twotoddlersfightingThe areas of contention vary, but most of it comes down to that age-old challenge of sharing, or, as others might frame it, the classic economic problem of scarcity. There is only one fire truck, one soccer ball, and one Buzz Lightyear, even when, in reality, there may be two or three or four. If Toddler X wants to play with Toy Z, no matter how many alluring gizmos and gadgets sit idly by, Toddler Y will all of a sudden long for Toy Z as well. Did I mention the Fall of Man?

My wife and I have done our best to teach proper behavior, maintain order, wield discipline accordingly, and love and hug and encourage along the way. When it comes to sharing, it’s no different. We promote generosity, emphasize patience, teach to inquire politely about the prospects of “collaborative consumption,” seize items when peace is rendered impossible, enforce property rights and ownership where fair and applicable, and so on.

Yet, as any parent knows, toddlerhood is characteristically suited to making a mockery of one’s parenting philosophy, whatever it may be. Just when you think you’ve trained your child to sit quietly when silence is appropriate — teaching manners, establishing authority, setting boundaries, padding the circumstances with (sugary) incentives, etc. — junior will kindly decide that he’d rather forget about all that and shout something about lavatories or Dad’s big bald head. (more…)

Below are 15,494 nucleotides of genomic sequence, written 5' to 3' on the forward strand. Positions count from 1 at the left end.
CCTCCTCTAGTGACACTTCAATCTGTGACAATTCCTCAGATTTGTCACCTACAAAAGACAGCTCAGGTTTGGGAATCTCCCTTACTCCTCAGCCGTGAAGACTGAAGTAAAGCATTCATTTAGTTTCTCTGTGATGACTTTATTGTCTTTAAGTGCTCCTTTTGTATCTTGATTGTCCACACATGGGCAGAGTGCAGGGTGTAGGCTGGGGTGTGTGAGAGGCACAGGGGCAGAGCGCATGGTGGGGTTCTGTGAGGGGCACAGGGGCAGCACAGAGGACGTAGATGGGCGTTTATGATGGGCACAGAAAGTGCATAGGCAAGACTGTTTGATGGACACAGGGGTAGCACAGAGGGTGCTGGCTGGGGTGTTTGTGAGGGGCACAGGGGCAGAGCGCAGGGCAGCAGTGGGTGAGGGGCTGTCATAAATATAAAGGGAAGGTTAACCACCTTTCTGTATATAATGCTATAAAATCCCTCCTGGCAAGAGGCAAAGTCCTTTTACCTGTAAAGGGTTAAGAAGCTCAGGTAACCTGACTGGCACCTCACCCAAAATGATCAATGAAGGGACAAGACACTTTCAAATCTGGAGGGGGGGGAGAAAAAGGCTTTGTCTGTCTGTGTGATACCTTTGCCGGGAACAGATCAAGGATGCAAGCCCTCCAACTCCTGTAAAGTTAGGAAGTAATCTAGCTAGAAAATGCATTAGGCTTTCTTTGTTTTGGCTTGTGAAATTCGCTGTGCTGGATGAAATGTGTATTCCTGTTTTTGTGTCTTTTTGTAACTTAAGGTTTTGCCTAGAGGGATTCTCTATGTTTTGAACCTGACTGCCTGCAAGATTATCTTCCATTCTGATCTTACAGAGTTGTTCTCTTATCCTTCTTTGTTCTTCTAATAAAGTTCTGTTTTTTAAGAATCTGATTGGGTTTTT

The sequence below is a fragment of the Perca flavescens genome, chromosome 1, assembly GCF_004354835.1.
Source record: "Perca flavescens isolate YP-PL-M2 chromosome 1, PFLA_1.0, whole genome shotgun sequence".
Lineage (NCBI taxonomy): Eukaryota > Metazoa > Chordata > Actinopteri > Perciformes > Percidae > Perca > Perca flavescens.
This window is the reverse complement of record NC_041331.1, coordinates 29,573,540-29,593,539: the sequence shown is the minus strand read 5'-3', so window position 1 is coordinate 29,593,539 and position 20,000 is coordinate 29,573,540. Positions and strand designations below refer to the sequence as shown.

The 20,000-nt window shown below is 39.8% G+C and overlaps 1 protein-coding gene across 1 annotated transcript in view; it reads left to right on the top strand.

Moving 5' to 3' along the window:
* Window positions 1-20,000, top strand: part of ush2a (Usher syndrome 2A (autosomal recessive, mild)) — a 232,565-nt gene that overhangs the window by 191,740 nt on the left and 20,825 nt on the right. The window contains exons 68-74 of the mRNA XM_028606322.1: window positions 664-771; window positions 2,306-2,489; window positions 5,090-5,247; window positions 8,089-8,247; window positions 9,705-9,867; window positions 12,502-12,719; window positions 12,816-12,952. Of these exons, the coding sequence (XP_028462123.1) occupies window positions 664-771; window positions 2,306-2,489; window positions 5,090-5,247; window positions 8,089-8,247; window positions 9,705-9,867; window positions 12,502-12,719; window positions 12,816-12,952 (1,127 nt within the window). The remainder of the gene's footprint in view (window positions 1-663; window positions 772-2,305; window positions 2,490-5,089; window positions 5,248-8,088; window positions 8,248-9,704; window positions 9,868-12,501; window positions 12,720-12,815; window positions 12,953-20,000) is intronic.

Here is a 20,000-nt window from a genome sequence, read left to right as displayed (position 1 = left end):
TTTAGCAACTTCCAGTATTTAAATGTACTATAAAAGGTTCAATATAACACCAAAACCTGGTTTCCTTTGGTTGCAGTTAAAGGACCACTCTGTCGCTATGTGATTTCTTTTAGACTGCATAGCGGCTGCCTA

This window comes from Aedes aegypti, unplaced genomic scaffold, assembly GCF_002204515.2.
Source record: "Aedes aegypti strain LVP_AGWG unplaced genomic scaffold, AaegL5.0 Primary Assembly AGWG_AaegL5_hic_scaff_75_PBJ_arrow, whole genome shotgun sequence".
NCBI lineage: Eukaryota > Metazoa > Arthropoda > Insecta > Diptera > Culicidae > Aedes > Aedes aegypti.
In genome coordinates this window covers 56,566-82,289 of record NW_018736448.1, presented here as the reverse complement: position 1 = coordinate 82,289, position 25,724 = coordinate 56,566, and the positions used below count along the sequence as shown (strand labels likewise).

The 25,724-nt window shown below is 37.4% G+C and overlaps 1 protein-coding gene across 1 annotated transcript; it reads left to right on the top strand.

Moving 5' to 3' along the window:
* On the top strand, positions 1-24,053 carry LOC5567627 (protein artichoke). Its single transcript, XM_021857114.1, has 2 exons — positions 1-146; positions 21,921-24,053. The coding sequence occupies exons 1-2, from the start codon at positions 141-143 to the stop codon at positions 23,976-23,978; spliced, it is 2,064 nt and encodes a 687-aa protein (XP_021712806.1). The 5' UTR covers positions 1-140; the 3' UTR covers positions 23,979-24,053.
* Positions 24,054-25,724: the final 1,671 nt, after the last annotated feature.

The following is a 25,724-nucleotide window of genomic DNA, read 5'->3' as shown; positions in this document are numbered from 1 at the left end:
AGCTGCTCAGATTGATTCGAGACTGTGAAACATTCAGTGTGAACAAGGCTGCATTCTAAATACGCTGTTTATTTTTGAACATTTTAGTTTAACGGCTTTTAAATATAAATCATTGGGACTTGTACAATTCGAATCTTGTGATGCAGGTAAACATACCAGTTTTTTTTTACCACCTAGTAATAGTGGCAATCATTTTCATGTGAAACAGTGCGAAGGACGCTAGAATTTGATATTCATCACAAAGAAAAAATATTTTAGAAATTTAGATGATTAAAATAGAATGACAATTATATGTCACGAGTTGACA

This is a guest post by Michael Hendrix, following up on his previous post on the economic challenges of millennials, and my own post on the deeper vocational questions that persist for Christians. Michael serves as the director for emerging issues and research at the U.S. Chamber of Commerce in Washington, D.C. He is a graduate of the University of St. Andrews and a Texas native.

By Michael Hendrix

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Twenty years from now, we will see an America where merit and reward are intertwined more than ever before. As I’ve written recently, those who win the future will significantly outpace their peers, leaving the rest to fight over the scraps until organizational innovations and human capital catches up once again.

If true, such a reality must be reckoned with. So what about those left behind? What will their futures look like? With decreases in gainful employment and the increasing disconnect between vocational aspirations and actual occupations, what other risks persist — economic, social, spiritual, and otherwise? Assuming we are not comfortable with such a future, what should we do about it?
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Blog author: ehilton
Friday, August 30, 2013
By

global handsAs we approach Labor Day here in the U.S., it’s good to ponder “work”, that most ordinary feat nearly all of us perform every day. We get up, get dressed, and do our jobs. It’s quite simple…and quite amazing. There is a lovely reflection on this from Don Boudreaux at Cafe Hayek:

Ponder this astonishing fact: Each and every thing that we consume today in market societies is something that requires the coordinated efforts of millions of people, yet each of us is able to command possession and use of these things in exchange for only a small fraction of our work time.

Why aren’t more people blown away with the pure splendor and marvelousness of it all?!